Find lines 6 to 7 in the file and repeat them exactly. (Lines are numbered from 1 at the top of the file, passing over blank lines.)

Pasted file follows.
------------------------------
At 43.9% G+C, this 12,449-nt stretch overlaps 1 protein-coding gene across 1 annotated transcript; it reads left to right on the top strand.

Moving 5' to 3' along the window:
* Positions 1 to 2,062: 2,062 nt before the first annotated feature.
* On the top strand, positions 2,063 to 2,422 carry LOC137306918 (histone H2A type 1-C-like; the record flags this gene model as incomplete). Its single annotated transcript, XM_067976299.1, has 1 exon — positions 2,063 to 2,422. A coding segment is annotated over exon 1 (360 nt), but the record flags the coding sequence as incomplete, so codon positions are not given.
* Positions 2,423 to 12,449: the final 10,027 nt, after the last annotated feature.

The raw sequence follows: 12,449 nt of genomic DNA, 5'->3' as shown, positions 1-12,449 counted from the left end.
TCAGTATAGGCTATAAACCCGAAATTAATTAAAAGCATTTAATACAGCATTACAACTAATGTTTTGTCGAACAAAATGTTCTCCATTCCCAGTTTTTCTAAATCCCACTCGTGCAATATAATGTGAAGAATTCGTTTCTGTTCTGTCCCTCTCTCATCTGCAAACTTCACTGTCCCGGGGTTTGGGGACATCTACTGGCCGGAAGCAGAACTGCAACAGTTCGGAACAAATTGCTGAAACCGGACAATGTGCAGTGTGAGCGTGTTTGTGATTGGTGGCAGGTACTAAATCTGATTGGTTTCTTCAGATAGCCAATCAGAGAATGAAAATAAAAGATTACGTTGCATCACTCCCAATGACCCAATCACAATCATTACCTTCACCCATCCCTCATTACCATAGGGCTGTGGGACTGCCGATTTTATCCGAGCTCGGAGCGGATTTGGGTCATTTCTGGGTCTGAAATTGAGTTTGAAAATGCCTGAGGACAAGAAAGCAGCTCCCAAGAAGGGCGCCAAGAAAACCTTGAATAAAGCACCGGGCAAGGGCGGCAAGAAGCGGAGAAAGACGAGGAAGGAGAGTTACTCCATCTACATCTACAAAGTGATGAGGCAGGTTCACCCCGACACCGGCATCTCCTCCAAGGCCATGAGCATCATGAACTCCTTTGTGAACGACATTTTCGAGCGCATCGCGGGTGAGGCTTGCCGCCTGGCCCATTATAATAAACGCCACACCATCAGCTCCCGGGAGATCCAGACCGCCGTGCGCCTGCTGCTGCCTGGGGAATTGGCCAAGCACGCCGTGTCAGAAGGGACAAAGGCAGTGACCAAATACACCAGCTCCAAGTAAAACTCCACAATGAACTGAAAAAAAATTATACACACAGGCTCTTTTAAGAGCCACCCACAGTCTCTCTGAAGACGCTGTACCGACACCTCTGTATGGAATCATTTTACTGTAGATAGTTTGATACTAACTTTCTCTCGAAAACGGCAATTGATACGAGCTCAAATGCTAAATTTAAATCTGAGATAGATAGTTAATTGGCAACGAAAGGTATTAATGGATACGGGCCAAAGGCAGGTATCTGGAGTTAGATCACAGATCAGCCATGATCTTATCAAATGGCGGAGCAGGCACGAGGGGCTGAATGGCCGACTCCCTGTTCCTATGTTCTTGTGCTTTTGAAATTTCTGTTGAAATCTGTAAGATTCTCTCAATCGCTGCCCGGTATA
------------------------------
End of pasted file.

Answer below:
The raw sequence follows: 12,449 nt of genomic DNA, 5'->3' as shown, positions 1-12,449 counted from the left end.
TCAGTATAGGCTATAAACCCGAAATTAATTAAAAGCATTTAATACAGCATTACAACTAATGTTTTGTCGAACAAAATGTTCTCCATTCCCAGTTTTTCTAAATCCCACTCGTGCAATATAATGTGAAGAATTCGTTTCTGTTCTGTCCCTCTCTCATCTGCAAACTTCACTGTCCCGGGGTTTGGGGACATCTACTGGCCGGAAGCAGAACTGCAACAGTTCGGAACAAATTGCTGAAACCGGACAATGTGCAGTGTGAGCGTGTTTGTGATTGGTGGCAGGTACTAAATCTGATTGGTTTCTTCAGATAGCCAATCAGAGAATGAAAATAAAAGATTACGTTGCATCACTCCCAATGACCCAATCACAATCATTACCTTCACCCATCCCTCATTACCATAGGGCTGTGGGACTGCCGATTTTATCCGAGCTCGGAGCGGATTTGGGTCATTTCTGGGTCTGAAATTGAGTTTGAAAATGCCTGAGGACAAGAAAGCAGCTCCCAAGAAGGGCGCCAAGAAAACCTTGAATAAAGCACCGGGCAAGGGCGGCAAGAAGCGGAGAAAGACGAGGAAGGAGAGTTACTCCATCTACATCTACAAAGTGATGAGGCAGGTTCACCCCGACACCGGCATCTCCTCCAAGGCCATGAGCATCATGAACTCCTTTGTGAACGACATTTTCGAGCGCATCGCGGGTGAGGCTTGCCGCCTGGCCCATTATAATAAACGCCACACCATCAGCTCCCGGGAGATCCAGACCGCCGTGCGCCTGCTGCTGCCTGGGGAATTGGCCAAGCACGCCGTGTCAGAAGGGACAAAGGCAGTGACCAAATACACCAGCTCCAAGTAAAACTCCACAATGAACTGAAAAAAAATTATACACACAGGCTCTTTTAAGAGCCACCCACAGTCTCTCTGAAGACGCTGTACCGACACCTCTGTATGGAATCATTTTACTGTAGATAGTTTGATACTAACTTTCTCTCGAAAACGGCAATTGATACGAGCTCAAATGCTAAATTTAAATCTGAGATAGATAGTTAATTGGCAACGAAAGGTATTAATGGATACGGGCCAAAGGCAGGTATCTGGAGTTAGATCACAGATCAGCCATGATCTTATCAAATGGCGGAGCAGGCACGAGGGGCTGAATGGCCGACTCCCTGTTCCTATGTTCTTGTGCTTTTGAAATTTCTGTTGAAATCTGTAAGATTCTCTCAATCGCTGCCCGGTATA